After weeks of training and studying, James Favel is ready to hit the street.
Favel is the newest addition to the North End Community Renewal Corp. as its full-time energy advocate. Following the provincial government’s announcement last month that it is offering energy-smart upgrades to William Whyte residents, the NERC created the position to make sure residents are informed about how they can make use of the programs.
Favel’s position is part of a three-year pilot project the NERC is undertaking to inform the public about what kind of energy efficiency programs are available to them.
"My job is to help facilitate access to programs already available in the neighbourhood, focusing mainly on the Hydro programs," he said.
"But not to the exclusion of the other programs, like TLC (Tenant Landlord Co-operation) and the other programs offered through this office.
"Any issues I come across when I go to people’s homes, I have the power to address."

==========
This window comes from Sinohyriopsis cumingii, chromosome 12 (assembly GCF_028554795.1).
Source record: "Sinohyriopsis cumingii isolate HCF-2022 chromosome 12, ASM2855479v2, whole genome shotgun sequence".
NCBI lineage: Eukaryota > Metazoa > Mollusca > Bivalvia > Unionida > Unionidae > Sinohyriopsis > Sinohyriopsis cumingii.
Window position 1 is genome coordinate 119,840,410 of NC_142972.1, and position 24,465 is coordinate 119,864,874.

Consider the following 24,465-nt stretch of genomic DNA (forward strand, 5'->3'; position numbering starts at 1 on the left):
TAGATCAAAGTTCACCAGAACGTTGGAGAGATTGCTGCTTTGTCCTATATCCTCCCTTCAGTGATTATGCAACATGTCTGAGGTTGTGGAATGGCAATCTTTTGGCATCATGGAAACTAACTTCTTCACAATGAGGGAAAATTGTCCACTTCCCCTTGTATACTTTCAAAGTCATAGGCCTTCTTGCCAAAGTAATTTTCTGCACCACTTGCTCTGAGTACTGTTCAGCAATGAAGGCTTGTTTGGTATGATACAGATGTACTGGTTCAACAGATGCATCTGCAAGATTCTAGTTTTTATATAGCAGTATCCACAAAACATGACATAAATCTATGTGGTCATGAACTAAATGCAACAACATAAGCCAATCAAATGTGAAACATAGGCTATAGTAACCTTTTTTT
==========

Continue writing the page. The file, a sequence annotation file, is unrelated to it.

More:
Favel was hired Nov. 8 and spent the rest of the month training for his new role and studying up on the program, dubbed the Power Smart Neighbourhood project.
"I did a lot of training, learning how to fill out the forms and things like that. Basically learning all the programs, because it’s all fairly new to me as well," Favel said.
It was a serendipitous turn for Favel, who is also chair of the Dufferin Residents Association and had been looking to work with the NERC for some time. The residents association is housed in the same building as the NERC, and its community development worker is paid through the renewal corporation, so Favel has had an up-close look at the NERC’s work.
"I’ve wanted to work with (the NERC) for a while now, and this was the first opportunity and I jumped at it," Favel said.
"I’m also the chairman of the Dufferin Residents Association, and through my activities with the association I got to be more familiar with what goes on around here, and I wanted to be part of it."
Favel had his first client interview on Dec. 10 and said things are off to a bit of a slow start so far. Favel will have a lot of pavement to pound in the coming weeks to meet the NERC’s goals.
"The first year is 100 (homes), the second year is 1,000, and the third year is the rest of the 1,300 homes that would be left over. We have 2,400 homes in the catchment," he said.